Weight loss is an accomplishment, but you should be aware that you lose fat AND muscle when the pounds come off. Muscle mass is important, whether you're losing weight to be healthier or to look better. By monitoring your body fat percentage, you can gauge how much fat you're losing vs. muscle mass.
DEXA scans are the most accurate way to measure your body fat and muscle mass.
Weight Loss and Muscle Loss
You lose weight by burning more calories than you're taking in, explains an article from the National Heart, Lung and Blood Institute. You can go on a diet to eat fewer calories, exercise to burn more calories or combine diet and exercise.
Either way, weight loss means your body isn't getting all the energy it needs, so it has to use its own fuel. Fat gives you a massive storage supply of energy. Each pound of fat in your body is equal to about 3,500 calories, according to an article from Harvard Health Publishing.
With so much energy stored as fat, it seems strange that your body would break down muscle tissue for energy as you lose weight. An article from the Gatorade Sports Science Institute explains that when you get leaner, about 70 to 80 percent of the weight lost is body fat. The other 20 to 30 percent is lean tissue.
Lean tissue can mean organs, bones, tendons and ligaments, but most of the weight lost is from muscle. Your body is constantly breaking down fat and muscle tissue. At the same time, it's making new fat and muscle. When you're in a calorie deficit, your body is breaking down both muscle and fat tissue at a faster rate, which contributes to weight loss.
Read more: Why Am I Losing Weight But Not Body Fat?
Muscle Mass Is Important
Muscles look good and make you stronger, but there's more to it than that. You need to hold onto your muscle mass as you age, advises a January 2016 review published in Biogerontology.
According to the review above, adults who hold onto more muscle mass as they age are healthier and live longer. Muscle mass naturally declines as you age, so it's important to build it up and maintain it as long as you can.
As you age and lose muscle mass, your metabolism slows down. A January 2019 study published in The Journal of Post-Acute and Long-Term Care Medicine showed that in adults, a slower metabolism was related to sarcopenia aka muscle loss. To stay healthy and maintain your metabolism, you should try to preserve as much muscle mass as possible while on a diet.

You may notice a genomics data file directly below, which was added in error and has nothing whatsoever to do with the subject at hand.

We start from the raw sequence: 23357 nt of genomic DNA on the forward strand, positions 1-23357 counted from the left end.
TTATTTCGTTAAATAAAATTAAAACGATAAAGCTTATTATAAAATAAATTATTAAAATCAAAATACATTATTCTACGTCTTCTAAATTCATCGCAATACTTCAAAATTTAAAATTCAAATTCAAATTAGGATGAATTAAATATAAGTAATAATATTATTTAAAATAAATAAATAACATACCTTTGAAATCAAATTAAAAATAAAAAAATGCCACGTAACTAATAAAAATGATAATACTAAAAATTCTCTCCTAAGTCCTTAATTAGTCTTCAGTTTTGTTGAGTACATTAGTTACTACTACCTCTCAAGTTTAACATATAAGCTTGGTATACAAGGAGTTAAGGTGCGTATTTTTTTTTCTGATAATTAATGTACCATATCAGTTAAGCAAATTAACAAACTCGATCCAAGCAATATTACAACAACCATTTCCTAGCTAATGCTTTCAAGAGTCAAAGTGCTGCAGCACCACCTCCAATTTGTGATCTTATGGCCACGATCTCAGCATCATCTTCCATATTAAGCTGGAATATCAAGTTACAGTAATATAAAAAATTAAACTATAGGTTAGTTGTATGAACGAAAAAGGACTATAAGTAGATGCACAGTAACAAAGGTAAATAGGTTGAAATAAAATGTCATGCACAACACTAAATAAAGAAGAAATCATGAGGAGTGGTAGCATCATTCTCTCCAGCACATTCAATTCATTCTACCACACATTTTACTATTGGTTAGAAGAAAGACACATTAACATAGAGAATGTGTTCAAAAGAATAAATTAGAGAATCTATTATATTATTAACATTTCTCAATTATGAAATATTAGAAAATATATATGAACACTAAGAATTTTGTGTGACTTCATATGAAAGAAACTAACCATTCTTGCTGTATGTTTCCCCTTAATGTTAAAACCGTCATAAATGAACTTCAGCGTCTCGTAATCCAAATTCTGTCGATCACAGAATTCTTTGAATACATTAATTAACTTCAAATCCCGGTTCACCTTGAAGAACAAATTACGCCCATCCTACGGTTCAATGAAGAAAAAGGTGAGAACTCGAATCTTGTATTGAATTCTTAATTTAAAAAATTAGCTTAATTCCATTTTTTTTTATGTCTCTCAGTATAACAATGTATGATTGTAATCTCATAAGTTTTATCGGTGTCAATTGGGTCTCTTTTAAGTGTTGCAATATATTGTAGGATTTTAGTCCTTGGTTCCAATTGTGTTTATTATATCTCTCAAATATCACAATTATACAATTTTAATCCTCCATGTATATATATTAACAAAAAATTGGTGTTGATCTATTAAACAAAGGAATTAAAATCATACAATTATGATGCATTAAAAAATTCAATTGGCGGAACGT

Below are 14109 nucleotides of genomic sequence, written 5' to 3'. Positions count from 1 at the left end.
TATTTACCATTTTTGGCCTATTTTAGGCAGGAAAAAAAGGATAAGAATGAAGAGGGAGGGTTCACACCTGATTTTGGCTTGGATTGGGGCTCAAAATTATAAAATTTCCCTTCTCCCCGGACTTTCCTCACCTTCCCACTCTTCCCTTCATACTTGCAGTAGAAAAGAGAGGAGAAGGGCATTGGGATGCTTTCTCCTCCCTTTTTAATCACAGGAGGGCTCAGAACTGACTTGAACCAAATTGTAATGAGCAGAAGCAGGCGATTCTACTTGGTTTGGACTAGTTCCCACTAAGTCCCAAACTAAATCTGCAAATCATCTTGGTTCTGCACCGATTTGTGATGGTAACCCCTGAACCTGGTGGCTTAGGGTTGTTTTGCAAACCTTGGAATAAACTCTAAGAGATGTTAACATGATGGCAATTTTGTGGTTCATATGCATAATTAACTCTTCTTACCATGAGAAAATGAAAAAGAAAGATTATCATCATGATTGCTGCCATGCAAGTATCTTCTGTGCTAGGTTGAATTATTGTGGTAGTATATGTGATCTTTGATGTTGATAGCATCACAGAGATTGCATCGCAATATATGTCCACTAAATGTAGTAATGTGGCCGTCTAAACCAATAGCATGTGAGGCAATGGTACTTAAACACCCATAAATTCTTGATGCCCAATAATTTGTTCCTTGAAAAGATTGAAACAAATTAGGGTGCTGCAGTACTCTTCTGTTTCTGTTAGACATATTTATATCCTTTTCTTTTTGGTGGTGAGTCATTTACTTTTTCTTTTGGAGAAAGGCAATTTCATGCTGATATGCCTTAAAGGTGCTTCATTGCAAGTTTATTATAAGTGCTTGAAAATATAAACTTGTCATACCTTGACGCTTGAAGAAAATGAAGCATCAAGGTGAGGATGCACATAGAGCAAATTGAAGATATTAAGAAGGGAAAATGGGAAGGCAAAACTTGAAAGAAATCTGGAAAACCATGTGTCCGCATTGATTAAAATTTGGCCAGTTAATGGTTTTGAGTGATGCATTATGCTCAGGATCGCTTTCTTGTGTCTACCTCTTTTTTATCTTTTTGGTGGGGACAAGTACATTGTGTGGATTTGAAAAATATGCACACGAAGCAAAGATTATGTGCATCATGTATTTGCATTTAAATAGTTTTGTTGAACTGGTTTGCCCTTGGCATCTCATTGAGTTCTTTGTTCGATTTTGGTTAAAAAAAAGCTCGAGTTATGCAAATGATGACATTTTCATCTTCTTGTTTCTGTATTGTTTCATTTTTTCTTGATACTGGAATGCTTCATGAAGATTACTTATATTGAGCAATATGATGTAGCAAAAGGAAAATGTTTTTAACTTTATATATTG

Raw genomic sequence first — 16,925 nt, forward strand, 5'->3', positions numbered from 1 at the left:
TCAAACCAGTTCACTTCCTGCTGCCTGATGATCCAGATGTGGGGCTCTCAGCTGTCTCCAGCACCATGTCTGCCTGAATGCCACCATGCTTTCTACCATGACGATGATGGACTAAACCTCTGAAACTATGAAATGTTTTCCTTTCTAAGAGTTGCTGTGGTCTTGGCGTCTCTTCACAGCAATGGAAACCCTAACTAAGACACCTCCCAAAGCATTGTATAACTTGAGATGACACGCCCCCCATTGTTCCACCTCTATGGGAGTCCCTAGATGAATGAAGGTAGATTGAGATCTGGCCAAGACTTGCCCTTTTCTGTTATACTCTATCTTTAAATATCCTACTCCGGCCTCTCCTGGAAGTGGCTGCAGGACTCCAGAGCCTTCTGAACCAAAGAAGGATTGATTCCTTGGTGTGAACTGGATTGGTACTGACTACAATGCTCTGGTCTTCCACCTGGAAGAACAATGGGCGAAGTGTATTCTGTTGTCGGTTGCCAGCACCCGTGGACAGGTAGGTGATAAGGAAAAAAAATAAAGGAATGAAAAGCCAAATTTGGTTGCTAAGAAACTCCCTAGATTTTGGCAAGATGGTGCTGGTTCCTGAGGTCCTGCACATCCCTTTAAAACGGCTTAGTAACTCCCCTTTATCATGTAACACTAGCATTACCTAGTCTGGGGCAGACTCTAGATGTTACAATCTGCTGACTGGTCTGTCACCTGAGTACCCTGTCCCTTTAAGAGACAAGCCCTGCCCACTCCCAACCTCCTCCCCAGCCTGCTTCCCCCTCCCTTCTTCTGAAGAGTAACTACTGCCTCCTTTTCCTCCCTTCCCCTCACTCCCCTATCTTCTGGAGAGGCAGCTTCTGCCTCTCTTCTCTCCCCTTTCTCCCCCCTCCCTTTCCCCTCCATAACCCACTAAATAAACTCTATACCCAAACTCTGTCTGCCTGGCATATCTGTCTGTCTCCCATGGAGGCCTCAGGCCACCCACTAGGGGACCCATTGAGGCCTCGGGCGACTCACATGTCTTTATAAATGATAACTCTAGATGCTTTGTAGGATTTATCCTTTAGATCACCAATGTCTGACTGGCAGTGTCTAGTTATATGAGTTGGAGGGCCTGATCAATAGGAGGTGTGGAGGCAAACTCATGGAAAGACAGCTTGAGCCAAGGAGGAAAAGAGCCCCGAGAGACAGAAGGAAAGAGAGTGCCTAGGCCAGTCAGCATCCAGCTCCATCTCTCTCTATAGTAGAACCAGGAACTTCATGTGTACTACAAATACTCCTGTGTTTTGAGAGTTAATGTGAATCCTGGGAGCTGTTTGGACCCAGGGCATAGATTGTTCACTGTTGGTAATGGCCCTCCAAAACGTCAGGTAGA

To monitor how much muscle mass versus body fat you're losing, you need some way to measure both. Your options are based on how much time, money and effort you're willing to invest.
Fat and Muscle Measurements
It's hard to gauge how much fat you've lost from your diet or workout just by looking in the mirror. Instead of relying on the physical signs of fat loss, you should seek out accurate ways to measure body fat.
Body fat calipers are small pincers that measure, in millimeters, how much fat you can pinch with your fingers in certain areas of the body. There are two versions of the test. One version tests seven different sites and the other tests three.
The three-site method is different for males and females. For females, the test measures fat in the triceps, thighs and love handles. In men, fat on the chest, thighs and belly is measured. The results are then run through a calculator, which you can find online.
A bioelectrical impedance test requires a handheld device, which is relatively inexpensive. You'll input your height, weight, gender and age into the device, and hold the handles to get your body fat measurement.
The device sends an electrical signal through your body, measuring how much is sent out and quickly it returns. Tissues like muscle and the water in your body carry the signal quickly, whereas fat and bone slow the signal down, according to an article from Doylestown Health.
Both the skinfold method and bioelectrical impedance show you how much body fat you're losing, but neither shows how much muscle mass you're losing.